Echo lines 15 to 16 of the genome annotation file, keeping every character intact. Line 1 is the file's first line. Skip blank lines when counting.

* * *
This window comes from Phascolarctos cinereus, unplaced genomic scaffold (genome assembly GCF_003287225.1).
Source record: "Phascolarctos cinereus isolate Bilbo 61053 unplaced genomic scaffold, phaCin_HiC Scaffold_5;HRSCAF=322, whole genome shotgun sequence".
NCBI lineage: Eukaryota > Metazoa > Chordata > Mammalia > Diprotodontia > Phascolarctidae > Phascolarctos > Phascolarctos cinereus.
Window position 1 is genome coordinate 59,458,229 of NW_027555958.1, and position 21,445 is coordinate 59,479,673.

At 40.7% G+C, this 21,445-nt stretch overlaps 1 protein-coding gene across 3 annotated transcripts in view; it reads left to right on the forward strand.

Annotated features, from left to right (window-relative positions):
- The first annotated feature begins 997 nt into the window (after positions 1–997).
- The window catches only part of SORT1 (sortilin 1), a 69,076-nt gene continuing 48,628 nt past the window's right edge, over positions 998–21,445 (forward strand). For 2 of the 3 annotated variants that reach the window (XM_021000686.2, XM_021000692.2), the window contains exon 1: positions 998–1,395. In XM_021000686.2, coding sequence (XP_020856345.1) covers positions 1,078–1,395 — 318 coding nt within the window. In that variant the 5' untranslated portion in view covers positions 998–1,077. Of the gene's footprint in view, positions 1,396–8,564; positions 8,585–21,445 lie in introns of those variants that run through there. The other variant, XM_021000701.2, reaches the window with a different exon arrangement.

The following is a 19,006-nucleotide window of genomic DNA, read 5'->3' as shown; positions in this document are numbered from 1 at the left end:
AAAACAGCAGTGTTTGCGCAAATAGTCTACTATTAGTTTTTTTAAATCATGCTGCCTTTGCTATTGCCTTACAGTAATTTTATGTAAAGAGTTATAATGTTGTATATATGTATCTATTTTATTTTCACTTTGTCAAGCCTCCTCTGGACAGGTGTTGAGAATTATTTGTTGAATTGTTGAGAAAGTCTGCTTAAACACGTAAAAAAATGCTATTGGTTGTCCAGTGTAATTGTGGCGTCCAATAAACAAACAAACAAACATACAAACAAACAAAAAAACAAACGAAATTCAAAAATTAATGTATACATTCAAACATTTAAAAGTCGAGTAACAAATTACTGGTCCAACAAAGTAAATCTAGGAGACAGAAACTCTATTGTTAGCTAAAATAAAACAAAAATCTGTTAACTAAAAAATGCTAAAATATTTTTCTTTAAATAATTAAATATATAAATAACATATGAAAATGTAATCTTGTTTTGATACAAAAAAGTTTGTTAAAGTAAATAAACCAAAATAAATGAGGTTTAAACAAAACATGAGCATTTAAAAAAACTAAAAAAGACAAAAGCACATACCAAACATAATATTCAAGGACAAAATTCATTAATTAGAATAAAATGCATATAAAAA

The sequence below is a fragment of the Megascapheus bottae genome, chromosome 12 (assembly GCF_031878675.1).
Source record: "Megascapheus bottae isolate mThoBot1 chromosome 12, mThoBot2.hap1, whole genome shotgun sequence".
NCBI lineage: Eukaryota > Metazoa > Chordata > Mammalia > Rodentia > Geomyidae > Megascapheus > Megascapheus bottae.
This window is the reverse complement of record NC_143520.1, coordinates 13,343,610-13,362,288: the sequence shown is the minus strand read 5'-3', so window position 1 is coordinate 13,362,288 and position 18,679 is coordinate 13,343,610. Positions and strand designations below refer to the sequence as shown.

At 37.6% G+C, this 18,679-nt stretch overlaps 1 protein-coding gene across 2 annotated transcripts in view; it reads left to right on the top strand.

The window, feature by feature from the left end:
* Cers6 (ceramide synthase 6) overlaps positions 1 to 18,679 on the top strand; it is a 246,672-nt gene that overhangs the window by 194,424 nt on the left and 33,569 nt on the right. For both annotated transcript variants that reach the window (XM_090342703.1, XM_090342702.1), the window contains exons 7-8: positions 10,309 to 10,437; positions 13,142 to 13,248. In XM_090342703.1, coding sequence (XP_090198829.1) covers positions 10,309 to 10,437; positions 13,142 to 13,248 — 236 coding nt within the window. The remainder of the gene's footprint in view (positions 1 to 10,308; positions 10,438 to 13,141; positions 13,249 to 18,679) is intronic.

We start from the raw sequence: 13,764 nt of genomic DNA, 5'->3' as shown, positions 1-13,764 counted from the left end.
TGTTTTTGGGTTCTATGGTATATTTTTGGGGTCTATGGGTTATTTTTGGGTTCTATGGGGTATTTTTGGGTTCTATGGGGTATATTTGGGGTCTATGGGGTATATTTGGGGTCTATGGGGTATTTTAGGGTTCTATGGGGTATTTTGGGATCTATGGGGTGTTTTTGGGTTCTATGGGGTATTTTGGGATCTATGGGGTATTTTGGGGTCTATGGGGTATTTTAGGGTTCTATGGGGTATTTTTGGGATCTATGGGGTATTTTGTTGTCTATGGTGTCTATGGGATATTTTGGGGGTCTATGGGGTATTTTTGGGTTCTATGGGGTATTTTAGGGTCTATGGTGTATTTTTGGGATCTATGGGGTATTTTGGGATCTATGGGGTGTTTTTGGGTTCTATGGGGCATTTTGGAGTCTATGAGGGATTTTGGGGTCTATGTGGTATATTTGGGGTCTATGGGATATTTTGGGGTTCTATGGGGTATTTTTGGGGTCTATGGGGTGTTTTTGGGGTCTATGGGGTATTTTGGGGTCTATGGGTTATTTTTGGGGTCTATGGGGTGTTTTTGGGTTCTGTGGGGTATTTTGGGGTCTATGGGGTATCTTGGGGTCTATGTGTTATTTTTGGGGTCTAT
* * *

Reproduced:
At 37.6% G+C, this 18,679-nt stretch overlaps 1 protein-coding gene across 2 annotated transcripts in view; it reads left to right on the top strand.

The window, feature by feature from the left end: